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Protea is the name of a genus of flowering plants. Protea is the botanical name as well as the English name of the genus. Proteas first captured the attention of botanists during the Europeans' exploration of South Africa in the 17th Century. Protea belongs to the larger family of Proteaceae that is supposed to have existed in the ancient landmass of Gondwanaland.
The ideal time to plant protea seeds is in fall or spring because that is the time of the year in which the difference between the day and night temperatures is about 12 degrees Celsius.Make the soil ready for protea
For best results, plant the seeds in a plastic seedling bag which is filled with slightly acidic soil mixture (pH=5.5). The mixture made by combining river sand, decomposed pine needles, and perlite in the ratio 2:2:1. Use boiling water and a fungicidal solution (Jeyes fluid) to destroy the fungus, eggs, and larvae that might be harmful for the seeds.Prepare the seeds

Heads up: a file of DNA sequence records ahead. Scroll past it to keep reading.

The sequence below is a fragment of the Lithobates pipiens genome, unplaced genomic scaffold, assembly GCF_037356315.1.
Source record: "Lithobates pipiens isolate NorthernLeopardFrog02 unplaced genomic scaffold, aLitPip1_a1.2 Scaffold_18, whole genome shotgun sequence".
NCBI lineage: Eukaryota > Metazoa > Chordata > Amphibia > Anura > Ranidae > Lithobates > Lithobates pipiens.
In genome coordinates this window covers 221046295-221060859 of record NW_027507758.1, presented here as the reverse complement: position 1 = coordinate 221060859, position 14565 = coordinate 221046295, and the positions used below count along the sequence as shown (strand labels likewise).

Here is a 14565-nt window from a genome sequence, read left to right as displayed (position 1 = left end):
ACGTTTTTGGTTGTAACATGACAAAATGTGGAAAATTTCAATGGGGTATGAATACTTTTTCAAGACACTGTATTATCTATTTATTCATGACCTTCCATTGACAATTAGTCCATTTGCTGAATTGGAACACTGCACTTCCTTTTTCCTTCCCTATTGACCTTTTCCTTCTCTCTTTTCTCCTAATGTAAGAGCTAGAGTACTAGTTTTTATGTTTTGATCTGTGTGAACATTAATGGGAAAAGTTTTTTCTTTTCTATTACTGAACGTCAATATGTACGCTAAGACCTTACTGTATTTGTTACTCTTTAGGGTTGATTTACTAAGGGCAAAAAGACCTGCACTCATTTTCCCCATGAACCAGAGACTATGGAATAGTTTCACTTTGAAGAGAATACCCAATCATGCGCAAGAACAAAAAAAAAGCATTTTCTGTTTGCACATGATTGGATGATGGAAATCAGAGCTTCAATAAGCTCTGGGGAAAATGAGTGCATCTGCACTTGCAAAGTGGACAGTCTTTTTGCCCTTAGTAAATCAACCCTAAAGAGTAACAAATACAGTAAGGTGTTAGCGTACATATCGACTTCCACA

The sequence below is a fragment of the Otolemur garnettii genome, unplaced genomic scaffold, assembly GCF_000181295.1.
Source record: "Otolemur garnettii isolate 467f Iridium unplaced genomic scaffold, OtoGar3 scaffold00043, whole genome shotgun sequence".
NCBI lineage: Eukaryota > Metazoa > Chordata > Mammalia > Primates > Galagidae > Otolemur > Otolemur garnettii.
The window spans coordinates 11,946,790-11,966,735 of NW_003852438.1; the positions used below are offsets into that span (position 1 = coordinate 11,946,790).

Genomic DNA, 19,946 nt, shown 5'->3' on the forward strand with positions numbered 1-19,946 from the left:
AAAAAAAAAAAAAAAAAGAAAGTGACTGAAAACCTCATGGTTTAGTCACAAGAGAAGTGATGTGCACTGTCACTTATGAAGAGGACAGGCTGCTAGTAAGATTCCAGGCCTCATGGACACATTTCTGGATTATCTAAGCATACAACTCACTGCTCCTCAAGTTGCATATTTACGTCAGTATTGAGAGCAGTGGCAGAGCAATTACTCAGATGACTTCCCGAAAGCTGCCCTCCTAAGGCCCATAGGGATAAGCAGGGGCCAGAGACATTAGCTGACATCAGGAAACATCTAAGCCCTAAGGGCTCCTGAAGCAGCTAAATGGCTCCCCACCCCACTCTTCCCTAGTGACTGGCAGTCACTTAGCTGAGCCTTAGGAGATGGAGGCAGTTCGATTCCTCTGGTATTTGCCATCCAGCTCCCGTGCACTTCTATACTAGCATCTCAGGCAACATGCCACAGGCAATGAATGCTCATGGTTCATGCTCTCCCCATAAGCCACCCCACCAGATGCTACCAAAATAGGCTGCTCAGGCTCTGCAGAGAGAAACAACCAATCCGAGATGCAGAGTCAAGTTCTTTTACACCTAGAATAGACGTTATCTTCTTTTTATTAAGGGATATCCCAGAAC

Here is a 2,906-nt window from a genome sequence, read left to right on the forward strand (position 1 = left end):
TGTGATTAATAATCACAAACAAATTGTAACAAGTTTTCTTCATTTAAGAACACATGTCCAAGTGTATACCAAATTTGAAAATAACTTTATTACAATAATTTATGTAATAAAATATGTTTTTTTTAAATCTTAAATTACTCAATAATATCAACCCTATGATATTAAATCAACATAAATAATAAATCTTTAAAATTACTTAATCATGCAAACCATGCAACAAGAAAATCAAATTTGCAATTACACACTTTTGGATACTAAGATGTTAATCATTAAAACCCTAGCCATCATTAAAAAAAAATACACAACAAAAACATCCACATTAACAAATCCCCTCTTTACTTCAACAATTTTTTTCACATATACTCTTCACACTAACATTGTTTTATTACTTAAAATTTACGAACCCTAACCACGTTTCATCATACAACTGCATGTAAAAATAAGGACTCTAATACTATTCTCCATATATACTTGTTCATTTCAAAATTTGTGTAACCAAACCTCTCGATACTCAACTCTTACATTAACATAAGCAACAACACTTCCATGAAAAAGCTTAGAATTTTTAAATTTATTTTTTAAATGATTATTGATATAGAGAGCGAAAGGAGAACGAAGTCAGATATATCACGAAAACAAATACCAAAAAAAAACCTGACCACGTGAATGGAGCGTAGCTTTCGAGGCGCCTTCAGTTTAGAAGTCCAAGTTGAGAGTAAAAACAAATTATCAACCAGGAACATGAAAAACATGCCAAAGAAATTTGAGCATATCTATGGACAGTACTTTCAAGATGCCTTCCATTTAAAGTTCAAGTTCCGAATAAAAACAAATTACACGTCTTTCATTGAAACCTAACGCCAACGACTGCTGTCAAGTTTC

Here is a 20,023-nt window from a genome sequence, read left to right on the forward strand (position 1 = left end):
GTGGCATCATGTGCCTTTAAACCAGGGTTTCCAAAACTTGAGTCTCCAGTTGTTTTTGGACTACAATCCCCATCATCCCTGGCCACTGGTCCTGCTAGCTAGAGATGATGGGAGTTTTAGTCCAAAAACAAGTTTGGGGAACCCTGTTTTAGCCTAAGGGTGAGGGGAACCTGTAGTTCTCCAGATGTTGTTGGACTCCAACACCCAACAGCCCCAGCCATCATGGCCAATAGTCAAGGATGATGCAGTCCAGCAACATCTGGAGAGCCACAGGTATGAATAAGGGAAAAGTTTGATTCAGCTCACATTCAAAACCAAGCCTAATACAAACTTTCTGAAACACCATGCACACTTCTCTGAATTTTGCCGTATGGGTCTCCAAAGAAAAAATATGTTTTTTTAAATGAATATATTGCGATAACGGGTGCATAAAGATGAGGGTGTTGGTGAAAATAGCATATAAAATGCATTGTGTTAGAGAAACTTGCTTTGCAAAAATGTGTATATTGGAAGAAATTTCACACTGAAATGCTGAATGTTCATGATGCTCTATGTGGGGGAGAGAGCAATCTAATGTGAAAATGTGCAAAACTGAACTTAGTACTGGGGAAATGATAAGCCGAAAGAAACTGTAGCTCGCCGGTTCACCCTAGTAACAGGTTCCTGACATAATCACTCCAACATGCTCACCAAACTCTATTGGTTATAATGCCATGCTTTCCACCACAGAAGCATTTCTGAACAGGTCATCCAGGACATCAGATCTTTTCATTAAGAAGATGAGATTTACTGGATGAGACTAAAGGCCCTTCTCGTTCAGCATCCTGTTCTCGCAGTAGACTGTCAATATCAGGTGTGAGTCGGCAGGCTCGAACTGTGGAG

The seeds should be treated with a smoke primer and a fungicide solution in order to make sure that the seeds germinate without getting destroyed by fungal infections.Watering
Make sure that the water is not alkaline or salty. Also ensure that the water is fungus free. The time needed for germination varies between 1 and 3 months.Planting out
When you take the plant out of the bag and plant it outside, see to it that the roots are not disturbed. Nurture the young plants with decomposed organic material (compost). Protective covering (mulching) with compost holds the weeds in check, preserves moisture, keeps the roots cool, and provides the plant with nutrients.Feeding the plant
As far as possible, feed the plant with organic nutrients. Give a small amount of ammonium sulphate at times to make sure that the soil remains acidic. Don't water the plants in the evening in order to avoid fungal infections.